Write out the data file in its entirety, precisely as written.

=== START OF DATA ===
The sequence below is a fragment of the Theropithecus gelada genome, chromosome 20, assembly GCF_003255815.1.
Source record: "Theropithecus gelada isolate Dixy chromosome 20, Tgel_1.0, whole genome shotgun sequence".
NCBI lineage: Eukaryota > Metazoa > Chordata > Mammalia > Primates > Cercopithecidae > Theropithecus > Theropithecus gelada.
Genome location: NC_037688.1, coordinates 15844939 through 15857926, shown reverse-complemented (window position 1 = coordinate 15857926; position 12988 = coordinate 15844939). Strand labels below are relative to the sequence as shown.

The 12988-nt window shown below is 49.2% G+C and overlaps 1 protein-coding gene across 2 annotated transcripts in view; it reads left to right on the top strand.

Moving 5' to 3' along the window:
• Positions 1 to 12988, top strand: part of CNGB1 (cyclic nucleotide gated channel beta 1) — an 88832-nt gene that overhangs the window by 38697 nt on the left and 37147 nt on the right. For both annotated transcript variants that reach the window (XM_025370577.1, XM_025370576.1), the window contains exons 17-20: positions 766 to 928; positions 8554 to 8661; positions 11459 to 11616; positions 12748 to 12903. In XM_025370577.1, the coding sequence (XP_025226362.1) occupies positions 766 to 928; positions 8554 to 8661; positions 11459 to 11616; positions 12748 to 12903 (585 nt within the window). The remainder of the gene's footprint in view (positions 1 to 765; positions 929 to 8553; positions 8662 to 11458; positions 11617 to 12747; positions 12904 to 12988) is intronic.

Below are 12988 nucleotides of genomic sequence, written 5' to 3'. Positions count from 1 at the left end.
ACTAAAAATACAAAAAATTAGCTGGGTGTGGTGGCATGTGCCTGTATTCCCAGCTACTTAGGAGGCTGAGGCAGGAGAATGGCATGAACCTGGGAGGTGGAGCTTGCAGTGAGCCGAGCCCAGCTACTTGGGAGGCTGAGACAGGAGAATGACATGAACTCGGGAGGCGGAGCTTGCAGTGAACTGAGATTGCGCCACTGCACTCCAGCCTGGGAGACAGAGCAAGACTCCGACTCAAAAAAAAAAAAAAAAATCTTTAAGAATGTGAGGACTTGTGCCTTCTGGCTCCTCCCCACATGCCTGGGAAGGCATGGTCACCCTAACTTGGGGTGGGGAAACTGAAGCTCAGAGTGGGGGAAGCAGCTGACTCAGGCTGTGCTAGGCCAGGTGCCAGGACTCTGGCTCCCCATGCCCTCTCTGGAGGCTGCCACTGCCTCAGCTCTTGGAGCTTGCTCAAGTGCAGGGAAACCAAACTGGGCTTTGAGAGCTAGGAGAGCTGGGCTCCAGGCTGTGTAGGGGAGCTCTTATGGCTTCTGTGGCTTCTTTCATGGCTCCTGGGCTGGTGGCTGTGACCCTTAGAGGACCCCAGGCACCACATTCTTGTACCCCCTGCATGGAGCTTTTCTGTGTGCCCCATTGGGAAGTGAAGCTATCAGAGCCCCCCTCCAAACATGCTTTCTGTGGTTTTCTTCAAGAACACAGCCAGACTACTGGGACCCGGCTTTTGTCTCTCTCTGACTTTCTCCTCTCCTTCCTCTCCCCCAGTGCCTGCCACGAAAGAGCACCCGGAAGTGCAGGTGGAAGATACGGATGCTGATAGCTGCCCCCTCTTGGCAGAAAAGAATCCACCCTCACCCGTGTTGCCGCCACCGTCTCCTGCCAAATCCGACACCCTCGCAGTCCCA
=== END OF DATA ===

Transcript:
The sequence below is a fragment of the Theropithecus gelada genome, chromosome 20, assembly GCF_003255815.1.
Source record: "Theropithecus gelada isolate Dixy chromosome 20, Tgel_1.0, whole genome shotgun sequence".
NCBI lineage: Eukaryota > Metazoa > Chordata > Mammalia > Primates > Cercopithecidae > Theropithecus > Theropithecus gelada.
Genome location: NC_037688.1, coordinates 15844939 through 15857926, shown reverse-complemented (window position 1 = coordinate 15857926; position 12988 = coordinate 15844939). Strand labels below are relative to the sequence as shown.

The 12988-nt window shown below is 49.2% G+C and overlaps 1 protein-coding gene across 2 annotated transcripts in view; it reads left to right on the top strand.

Moving 5' to 3' along the window:
• Positions 1 to 12988, top strand: part of CNGB1 (cyclic nucleotide gated channel beta 1) — an 88832-nt gene that overhangs the window by 38697 nt on the left and 37147 nt on the right. For both annotated transcript variants that reach the window (XM_025370577.1, XM_025370576.1), the window contains exons 17-20: positions 766 to 928; positions 8554 to 8661; positions 11459 to 11616; positions 12748 to 12903. In XM_025370577.1, the coding sequence (XP_025226362.1) occupies positions 766 to 928; positions 8554 to 8661; positions 11459 to 11616; positions 12748 to 12903 (585 nt within the window). The remainder of the gene's footprint in view (positions 1 to 765; positions 929 to 8553; positions 8662 to 11458; positions 11617 to 12747; positions 12904 to 12988) is intronic.

Below are 12988 nucleotides of genomic sequence, written 5' to 3'. Positions count from 1 at the left end.
ACTAAAAATACAAAAAATTAGCTGGGTGTGGTGGCATGTGCCTGTATTCCCAGCTACTTAGGAGGCTGAGGCAGGAGAATGGCATGAACCTGGGAGGTGGAGCTTGCAGTGAGCCGAGCCCAGCTACTTGGGAGGCTGAGACAGGAGAATGACATGAACTCGGGAGGCGGAGCTTGCAGTGAACTGAGATTGCGCCACTGCACTCCAGCCTGGGAGACAGAGCAAGACTCCGACTCAAAAAAAAAAAAAAAAATCTTTAAGAATGTGAGGACTTGTGCCTTCTGGCTCCTCCCCACATGCCTGGGAAGGCATGGTCACCCTAACTTGGGGTGGGGAAACTGAAGCTCAGAGTGGGGGAAGCAGCTGACTCAGGCTGTGCTAGGCCAGGTGCCAGGACTCTGGCTCCCCATGCCCTCTCTGGAGGCTGCCACTGCCTCAGCTCTTGGAGCTTGCTCAAGTGCAGGGAAACCAAACTGGGCTTTGAGAGCTAGGAGAGCTGGGCTCCAGGCTGTGTAGGGGAGCTCTTATGGCTTCTGTGGCTTCTTTCATGGCTCCTGGGCTGGTGGCTGTGACCCTTAGAGGACCCCAGGCACCACATTCTTGTACCCCCTGCATGGAGCTTTTCTGTGTGCCCCATTGGGAAGTGAAGCTATCAGAGCCCCCCTCCAAACATGCTTTCTGTGGTTTTCTTCAAGAACACAGCCAGACTACTGGGACCCGGCTTTTGTCTCTCTCTGACTTTCTCCTCTCCTTCCTCTCCCCCAGTGCCTGCCACGAAAGAGCACCCGGAAGTGCAGGTGGAAGATACGGATGCTGATAGCTGCCCCCTCTTGGCAGAAAAGAATCCACCCTCACCCGTGTTGCCGCCACCGTCTCCTGCCAAATCCGACACCCTCGCAGTCCCA